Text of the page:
2. BuzzFeed Audio moving its podcasts to Megaphone should be quite a blow for Acast. The Swedish company had been hosting BuzzFeed’s podcasts since late 2015, and the partnership was widely utilized by the company as a hook for its brand development. (A buzzy partner on a slide deck goes a long way when you’re targeting bigger media organizations, after all.) This news comes shortly after the company’s former chief revenue officer, Sarah van Mosel, announced her departure to advertising sales firm Market Enginuity after only a year at the job. It also comes after what appears to be a steady trickle of notable podcasts moving away from Acast’s platform to competitors, including Call Your Girlfriend (now repped by Midroll and hosted on Art19), Switched On Pop (now with Panoply), and Who? Weekly (now with Headgum, also hosted on Spreaker). Acast’s future, and whether it will stick to its strategy of targeting big-name partners, remains to be seen. In any case, the company seems to be doubling down on the U.S. despite its losses, recently opening an office in Los Angeles. When contacted, a spokesperson simply noted that the company wishes BuzzFeed the best of luck, and that updates on its 2017 strategy are forthcoming. We’ll see how it goes.
3. Regardless of what happens with Acast, it seems like the competition between Panoply’s Megaphone and Art19 is the primary land-grab to watch, with both platforms racking up strong client lists thus far. Megaphone still sports Gimlet as a hosting client, and Panoply has largely followed through on its focus to sign, collaborate with, and represent audio programming produced by media companies (like Vox, Politico, and The Wall Street Journal) and authors (like Malcolm Gladwell and Gretchen Rubin). Art19, on the other hand, seems to have built a client list based on a strong coalition of podcast companies — including Midroll Media, Feral Audio, DGital Media, and Wondery — along with big, individual publishers like The New York Times. Which makes sense; podcast networks would likely be wary of establishing a hosting partnership with Panoply, which theoretically competes with them in the advertising marketplace. How Panoply negotiates that awkwardness, and how Art19 capitalizes on it, will be the narrative to watch over time.
The Trump administration is considering privatizing the Corporation for Public Broadcasting (CPB), according to a report in The Hill. The writeup also notes plans to eliminate other federal sources of support for the broader public media ecosystem. Really can’t say I’m surprised to hear about this — indeed, in the very first Hot Pod published after November’s elections, I felt it necessary to state that all eyes should be on the CPB, the vessel of federal funding whose operations are essential to the health of the public media system.
There’s already a string of solid writeups that dig into the matter — in particular, check out Current, The Huffington Post, and Media Matters. I highly recommend reading all three pieces in full, especially Media Matters’, which contains CPB’s full statement on the matter. Two things, though:
1. All three writeups make reference to the historical on-again, off-again tensions between Republican administrations and the public media system’s perceived relationship with liberal ideological bias. Which is useful context, but it also evokes some optimistic suggestion that, despite these conflicts, the public media system has survived to this day, in effect drawing upon the past to inform what might happen in the future. I hold no such optimism. If this election has illustrated anything, it’s that we’re dealing with a dramatically anomalous state of affairs cultivated by an administration that’s unprecedented on numerous levels. It’s also an administration that deeply centralizes the media as a tool of power.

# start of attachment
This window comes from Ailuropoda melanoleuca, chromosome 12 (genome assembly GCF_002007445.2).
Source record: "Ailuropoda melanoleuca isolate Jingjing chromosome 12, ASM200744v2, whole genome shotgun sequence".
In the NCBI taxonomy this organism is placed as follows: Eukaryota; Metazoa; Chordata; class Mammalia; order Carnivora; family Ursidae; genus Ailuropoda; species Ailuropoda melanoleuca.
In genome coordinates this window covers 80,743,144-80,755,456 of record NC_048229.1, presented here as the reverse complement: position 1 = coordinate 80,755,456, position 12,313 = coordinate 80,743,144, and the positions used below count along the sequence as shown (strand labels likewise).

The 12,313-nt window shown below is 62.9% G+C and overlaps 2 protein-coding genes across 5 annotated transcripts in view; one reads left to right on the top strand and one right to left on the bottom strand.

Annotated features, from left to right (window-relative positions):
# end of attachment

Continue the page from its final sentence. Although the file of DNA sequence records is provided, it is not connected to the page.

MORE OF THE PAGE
2. It goes without saying that the stakes for public media are incredibly high. A 2012 report commissioned by the CPB from consulting firm Booz & Company — cited by both Current and Media Matters — is pretty straightforward about the consequences: “This report concludes that there is no substitute for federal support of public broadcasting, and that the loss of federal support would mean the end of public broadcasting.” Unsurprisingly, smaller stations and stations located in more rural areas will be the hardest hit. As the CPB notes in its statement:
The federal investment in public media is vital seed money — especially for stations located in rural America, and those serving underserved populations where the appropriation counts for 40-50% of their budget. The loss of this seed money would have a devastating effect. These stations would have to raise approximately 200 percent more in private donations to replace the federal investment.
Which is to say, while bigger stations like WNYC and WBUR might well be able to make up the gap and survive, a good swath of the smaller stations across the country — whose well-being have long been under assault between the economic conditions of their respective locations and some amount of digital disruption — will likely be blown out. The consequence of that would the further debilitation of local, civically-minded news and information infrastructures in places that really need them. Much has already been written about the decline of local newspapers, and one can only imagine that this development, with its focus on the broadcast radio end of the local media spectrum that had been relatively insulated, will further accelerate that decline — and deal yet another harsh blow to the health of civic society.
Hearken-powered local podcasts. However the problems of local media will be dealt with at a system-wide level, I nonetheless strongly suspect that the building of tools that encourage a strong sense of community will be a big part of the solution.